Providing supplemental greens will be good for the guineas (such as leafy alfalfa), and they will eat the leaves. It is also important to remove any leftovers daily for preventing a mold problem.

Caring
The guinea fowl are not too good for taking care of their delicate little keets. They will sometime abandon a nest even after the hen has gotten broody and spent several nights on the eggs. Move the eggs to an incubator right away, if you notice that a nest has been abandoned. You can use a store-bought incubator, following the instructions for incubating turkey or pheasant eggs if no specific instructions are provided for guinea eggs. The incubation period is between 26 and 28 days.

You will need to care for the keets once they have hatched. They need to care until they have fully developed feathers and are strong enough to hold their own with the rest of the flock. Using a broody hen can be helpful for hatching the eggs and raising the keets.






Guinea fowl farming is fun and profitable at the same time if you can manage everything perfectly. The guineas are generally raised as valuable pest controllers, eating many insects. They are especially beneficial in controlling the Lyme disease-carrying deer tick, as well as wasp nests. But they are rarely kept in large numbers. Most of the farmers used to keep a few guineas with other fowl to be used as a security system against birds of prey. They can also be raised for both meat and egg production. Their eggs can be eaten just like chicken eggs. Meat of the young birds is tender and tastes like that of wild game birds. The meat is lean and rich in essential amino acids. The meat can be cooked using any recipe that calls for chicken.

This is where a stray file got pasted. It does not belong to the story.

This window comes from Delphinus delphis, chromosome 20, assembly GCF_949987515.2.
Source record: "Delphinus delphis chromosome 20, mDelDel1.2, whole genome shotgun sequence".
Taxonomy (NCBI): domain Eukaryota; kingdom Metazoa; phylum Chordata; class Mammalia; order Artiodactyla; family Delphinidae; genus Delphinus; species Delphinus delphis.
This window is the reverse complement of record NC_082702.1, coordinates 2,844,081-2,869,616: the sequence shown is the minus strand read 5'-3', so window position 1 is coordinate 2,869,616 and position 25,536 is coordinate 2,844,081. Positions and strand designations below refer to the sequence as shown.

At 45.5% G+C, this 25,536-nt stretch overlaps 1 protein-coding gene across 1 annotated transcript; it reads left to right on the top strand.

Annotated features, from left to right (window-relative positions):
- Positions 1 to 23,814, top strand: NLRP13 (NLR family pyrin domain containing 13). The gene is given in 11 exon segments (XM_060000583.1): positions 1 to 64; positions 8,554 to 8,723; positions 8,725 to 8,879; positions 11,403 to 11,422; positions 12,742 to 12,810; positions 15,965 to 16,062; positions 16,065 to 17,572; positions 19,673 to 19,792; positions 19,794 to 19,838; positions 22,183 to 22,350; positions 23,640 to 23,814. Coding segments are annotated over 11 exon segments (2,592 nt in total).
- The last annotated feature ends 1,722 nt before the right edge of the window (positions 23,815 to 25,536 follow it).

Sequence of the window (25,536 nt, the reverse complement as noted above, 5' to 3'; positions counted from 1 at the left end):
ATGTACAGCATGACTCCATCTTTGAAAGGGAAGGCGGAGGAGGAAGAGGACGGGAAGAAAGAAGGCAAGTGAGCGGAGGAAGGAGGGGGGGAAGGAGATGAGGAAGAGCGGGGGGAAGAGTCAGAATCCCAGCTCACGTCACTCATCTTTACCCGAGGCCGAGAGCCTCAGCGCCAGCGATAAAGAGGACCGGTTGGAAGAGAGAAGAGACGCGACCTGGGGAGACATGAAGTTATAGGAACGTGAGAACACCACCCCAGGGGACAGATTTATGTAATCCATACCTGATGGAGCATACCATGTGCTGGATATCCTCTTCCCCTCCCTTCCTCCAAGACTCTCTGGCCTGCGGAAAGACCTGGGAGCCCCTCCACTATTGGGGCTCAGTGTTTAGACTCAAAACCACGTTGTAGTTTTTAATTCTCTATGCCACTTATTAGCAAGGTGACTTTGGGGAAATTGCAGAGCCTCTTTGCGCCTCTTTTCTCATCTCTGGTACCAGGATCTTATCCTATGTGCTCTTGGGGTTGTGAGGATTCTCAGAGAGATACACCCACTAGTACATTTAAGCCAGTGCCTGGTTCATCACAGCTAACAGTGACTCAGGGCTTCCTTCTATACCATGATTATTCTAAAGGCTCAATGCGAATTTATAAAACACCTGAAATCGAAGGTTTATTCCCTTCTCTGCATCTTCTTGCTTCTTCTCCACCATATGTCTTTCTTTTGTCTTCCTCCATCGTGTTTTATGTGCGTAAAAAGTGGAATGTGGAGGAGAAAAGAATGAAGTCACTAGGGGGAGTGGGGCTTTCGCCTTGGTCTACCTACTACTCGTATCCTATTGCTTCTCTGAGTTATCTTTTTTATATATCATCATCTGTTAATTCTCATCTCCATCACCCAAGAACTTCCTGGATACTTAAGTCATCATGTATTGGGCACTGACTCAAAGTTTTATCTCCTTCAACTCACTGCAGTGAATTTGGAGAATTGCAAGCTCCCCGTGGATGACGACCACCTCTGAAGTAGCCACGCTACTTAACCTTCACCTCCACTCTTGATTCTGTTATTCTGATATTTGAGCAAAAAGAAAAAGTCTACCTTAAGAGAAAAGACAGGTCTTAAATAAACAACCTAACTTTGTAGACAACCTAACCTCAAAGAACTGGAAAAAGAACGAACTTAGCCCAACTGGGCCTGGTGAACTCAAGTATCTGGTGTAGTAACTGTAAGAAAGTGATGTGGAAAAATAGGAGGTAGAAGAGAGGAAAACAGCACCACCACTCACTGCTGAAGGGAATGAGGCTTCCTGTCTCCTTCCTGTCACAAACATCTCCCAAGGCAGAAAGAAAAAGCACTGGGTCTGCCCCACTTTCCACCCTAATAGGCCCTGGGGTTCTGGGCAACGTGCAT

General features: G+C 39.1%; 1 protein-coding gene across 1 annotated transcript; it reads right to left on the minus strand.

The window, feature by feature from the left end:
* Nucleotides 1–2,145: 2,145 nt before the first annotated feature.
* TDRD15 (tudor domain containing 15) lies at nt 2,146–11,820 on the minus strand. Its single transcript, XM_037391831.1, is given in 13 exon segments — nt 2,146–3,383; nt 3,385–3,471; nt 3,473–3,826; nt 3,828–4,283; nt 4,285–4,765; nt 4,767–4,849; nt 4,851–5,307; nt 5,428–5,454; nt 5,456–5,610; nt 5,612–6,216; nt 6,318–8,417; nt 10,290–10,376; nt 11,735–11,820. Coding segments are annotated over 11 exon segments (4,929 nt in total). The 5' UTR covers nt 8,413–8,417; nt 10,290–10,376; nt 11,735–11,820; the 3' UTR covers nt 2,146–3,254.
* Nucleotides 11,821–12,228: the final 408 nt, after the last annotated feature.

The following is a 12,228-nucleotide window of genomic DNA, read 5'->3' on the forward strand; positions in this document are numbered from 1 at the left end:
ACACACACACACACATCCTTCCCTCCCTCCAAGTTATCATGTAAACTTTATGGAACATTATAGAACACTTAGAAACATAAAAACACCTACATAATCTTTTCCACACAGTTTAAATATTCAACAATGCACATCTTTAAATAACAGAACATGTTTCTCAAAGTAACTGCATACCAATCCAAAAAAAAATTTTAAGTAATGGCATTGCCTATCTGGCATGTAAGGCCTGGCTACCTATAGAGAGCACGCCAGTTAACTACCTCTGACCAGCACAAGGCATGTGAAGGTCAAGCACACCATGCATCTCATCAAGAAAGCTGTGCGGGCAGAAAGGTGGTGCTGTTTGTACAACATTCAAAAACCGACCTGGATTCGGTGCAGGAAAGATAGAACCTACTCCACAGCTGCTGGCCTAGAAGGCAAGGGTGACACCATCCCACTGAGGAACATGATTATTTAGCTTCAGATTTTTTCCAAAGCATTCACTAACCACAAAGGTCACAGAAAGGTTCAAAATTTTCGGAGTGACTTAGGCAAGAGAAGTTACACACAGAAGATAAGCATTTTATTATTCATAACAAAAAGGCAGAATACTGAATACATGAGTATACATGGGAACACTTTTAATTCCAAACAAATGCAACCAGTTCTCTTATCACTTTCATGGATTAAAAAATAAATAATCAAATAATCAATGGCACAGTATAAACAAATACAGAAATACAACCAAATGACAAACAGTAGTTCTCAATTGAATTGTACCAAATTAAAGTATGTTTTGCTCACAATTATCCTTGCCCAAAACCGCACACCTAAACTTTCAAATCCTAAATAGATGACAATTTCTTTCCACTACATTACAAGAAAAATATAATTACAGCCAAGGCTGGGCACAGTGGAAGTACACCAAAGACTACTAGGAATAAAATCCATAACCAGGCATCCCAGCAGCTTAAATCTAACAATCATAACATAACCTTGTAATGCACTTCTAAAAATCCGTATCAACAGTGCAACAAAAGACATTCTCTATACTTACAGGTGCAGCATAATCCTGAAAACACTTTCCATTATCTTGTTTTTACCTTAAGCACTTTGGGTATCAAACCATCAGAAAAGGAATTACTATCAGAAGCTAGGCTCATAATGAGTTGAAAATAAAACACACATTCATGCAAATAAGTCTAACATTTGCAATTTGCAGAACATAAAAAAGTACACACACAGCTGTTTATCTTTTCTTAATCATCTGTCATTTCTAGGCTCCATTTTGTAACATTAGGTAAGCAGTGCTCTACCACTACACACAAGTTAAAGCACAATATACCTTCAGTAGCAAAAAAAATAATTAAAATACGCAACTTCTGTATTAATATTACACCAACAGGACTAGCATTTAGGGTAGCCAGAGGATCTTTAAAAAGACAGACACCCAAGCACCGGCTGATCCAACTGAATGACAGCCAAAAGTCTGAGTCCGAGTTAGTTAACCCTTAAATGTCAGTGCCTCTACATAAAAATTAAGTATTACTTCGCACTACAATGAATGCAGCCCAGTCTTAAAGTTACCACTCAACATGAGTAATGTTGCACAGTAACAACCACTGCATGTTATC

Many color variations of the guineas available within the domesticated species. These color varieties include white, slate, chocolate, purple, bronze, buff dundotte, blonde, coral blue, lavender and various pieds. Three main varieties are raised in the United States which are lavender, pearl and white. But the pearl variety is the most popular and typically the one that people recognize most readily. And the feathers from the pearl variety are often used for ornamental purposes.

Always try to take good care of your birds if you want to gain success in guinea fowl farming. May God bless you!